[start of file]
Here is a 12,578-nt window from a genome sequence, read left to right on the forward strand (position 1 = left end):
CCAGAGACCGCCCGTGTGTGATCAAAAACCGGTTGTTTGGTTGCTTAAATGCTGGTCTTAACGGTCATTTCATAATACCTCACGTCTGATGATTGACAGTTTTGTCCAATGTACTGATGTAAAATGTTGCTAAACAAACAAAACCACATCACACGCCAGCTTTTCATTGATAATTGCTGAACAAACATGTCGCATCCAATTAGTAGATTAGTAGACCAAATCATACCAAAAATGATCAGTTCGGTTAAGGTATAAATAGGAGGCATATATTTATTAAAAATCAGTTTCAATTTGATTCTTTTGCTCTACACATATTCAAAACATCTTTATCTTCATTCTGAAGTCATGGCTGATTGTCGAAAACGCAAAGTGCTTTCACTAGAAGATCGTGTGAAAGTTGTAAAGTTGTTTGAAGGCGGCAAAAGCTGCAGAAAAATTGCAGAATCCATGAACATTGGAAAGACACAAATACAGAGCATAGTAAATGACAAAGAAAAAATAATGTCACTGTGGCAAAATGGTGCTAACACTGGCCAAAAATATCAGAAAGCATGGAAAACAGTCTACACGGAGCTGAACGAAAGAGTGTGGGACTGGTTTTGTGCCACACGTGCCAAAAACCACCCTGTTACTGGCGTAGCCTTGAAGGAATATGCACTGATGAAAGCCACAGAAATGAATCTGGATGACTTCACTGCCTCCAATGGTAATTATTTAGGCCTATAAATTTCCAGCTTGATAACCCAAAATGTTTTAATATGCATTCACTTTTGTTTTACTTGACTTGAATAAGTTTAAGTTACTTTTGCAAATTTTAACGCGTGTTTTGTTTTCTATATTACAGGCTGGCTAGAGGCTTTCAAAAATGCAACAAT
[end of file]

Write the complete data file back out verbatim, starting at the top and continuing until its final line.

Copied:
Here is a 12,578-nt window from a genome sequence, read left to right on the forward strand (position 1 = left end):
CCAGAGACCGCCCGTGTGTGATCAAAAACCGGTTGTTTGGTTGCTTAAATGCTGGTCTTAACGGTCATTTCATAATACCTCACGTCTGATGATTGACAGTTTTGTCCAATGTACTGATGTAAAATGTTGCTAAACAAACAAAACCACATCACACGCCAGCTTTTCATTGATAATTGCTGAACAAACATGTCGCATCCAATTAGTAGATTAGTAGACCAAATCATACCAAAAATGATCAGTTCGGTTAAGGTATAAATAGGAGGCATATATTTATTAAAAATCAGTTTCAATTTGATTCTTTTGCTCTACACATATTCAAAACATCTTTATCTTCATTCTGAAGTCATGGCTGATTGTCGAAAACGCAAAGTGCTTTCACTAGAAGATCGTGTGAAAGTTGTAAAGTTGTTTGAAGGCGGCAAAAGCTGCAGAAAAATTGCAGAATCCATGAACATTGGAAAGACACAAATACAGAGCATAGTAAATGACAAAGAAAAAATAATGTCACTGTGGCAAAATGGTGCTAACACTGGCCAAAAATATCAGAAAGCATGGAAAACAGTCTACACGGAGCTGAACGAAAGAGTGTGGGACTGGTTTTGTGCCACACGTGCCAAAAACCACCCTGTTACTGGCGTAGCCTTGAAGGAATATGCACTGATGAAAGCCACAGAAATGAATCTGGATGACTTCACTGCCTCCAATGGTAATTATTTAGGCCTATAAATTTCCAGCTTGATAACCCAAAATGTTTTAATATGCATTCACTTTTGTTTTACTTGACTTGAATAAGTTTAAGTTACTTTTGCAAATTTTAACGCGTGTTTTGTTTTCTATATTACAGGCTGGCTAGAGGCTTTCAAAAATGCAACAAT